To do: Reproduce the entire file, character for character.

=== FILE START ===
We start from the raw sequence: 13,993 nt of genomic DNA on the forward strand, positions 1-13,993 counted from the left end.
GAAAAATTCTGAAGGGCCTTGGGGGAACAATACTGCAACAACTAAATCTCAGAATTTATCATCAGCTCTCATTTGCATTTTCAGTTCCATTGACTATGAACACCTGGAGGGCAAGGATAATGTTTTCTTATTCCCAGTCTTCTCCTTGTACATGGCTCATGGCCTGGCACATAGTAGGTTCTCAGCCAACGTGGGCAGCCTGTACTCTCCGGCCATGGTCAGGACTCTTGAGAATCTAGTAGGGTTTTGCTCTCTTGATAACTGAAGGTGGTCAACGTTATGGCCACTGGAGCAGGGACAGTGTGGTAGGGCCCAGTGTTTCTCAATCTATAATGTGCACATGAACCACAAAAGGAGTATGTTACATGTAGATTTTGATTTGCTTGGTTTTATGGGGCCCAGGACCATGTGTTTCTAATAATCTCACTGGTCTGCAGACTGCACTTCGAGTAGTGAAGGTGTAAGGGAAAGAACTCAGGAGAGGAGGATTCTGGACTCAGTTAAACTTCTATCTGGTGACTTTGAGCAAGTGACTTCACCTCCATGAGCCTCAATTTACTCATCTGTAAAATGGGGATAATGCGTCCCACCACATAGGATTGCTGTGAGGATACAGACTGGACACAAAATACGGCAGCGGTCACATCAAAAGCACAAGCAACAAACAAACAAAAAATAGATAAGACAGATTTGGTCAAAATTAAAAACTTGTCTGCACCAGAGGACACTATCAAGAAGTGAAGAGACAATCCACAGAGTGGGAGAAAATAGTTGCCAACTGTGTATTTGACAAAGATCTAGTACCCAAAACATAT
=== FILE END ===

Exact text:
We start from the raw sequence: 13,993 nt of genomic DNA on the forward strand, positions 1-13,993 counted from the left end.
GAAAAATTCTGAAGGGCCTTGGGGGAACAATACTGCAACAACTAAATCTCAGAATTTATCATCAGCTCTCATTTGCATTTTCAGTTCCATTGACTATGAACACCTGGAGGGCAAGGATAATGTTTTCTTATTCCCAGTCTTCTCCTTGTACATGGCTCATGGCCTGGCACATAGTAGGTTCTCAGCCAACGTGGGCAGCCTGTACTCTCCGGCCATGGTCAGGACTCTTGAGAATCTAGTAGGGTTTTGCTCTCTTGATAACTGAAGGTGGTCAACGTTATGGCCACTGGAGCAGGGACAGTGTGGTAGGGCCCAGTGTTTCTCAATCTATAATGTGCACATGAACCACAAAAGGAGTATGTTACATGTAGATTTTGATTTGCTTGGTTTTATGGGGCCCAGGACCATGTGTTTCTAATAATCTCACTGGTCTGCAGACTGCACTTCGAGTAGTGAAGGTGTAAGGGAAAGAACTCAGGAGAGGAGGATTCTGGACTCAGTTAAACTTCTATCTGGTGACTTTGAGCAAGTGACTTCACCTCCATGAGCCTCAATTTACTCATCTGTAAAATGGGGATAATGCGTCCCACCACATAGGATTGCTGTGAGGATACAGACTGGACACAAAATACGGCAGCGGTCACATCAAAAGCACAAGCAACAAACAAACAAAAAATAGATAAGACAGATTTGGTCAAAATTAAAAACTTGTCTGCACCAGAGGACACTATCAAGAAGTGAAGAGACAATCCACAGAGTGGGAGAAAATAGTTGCCAACTGTGTATTTGACAAAGATCTAGTACCCAAAACATAT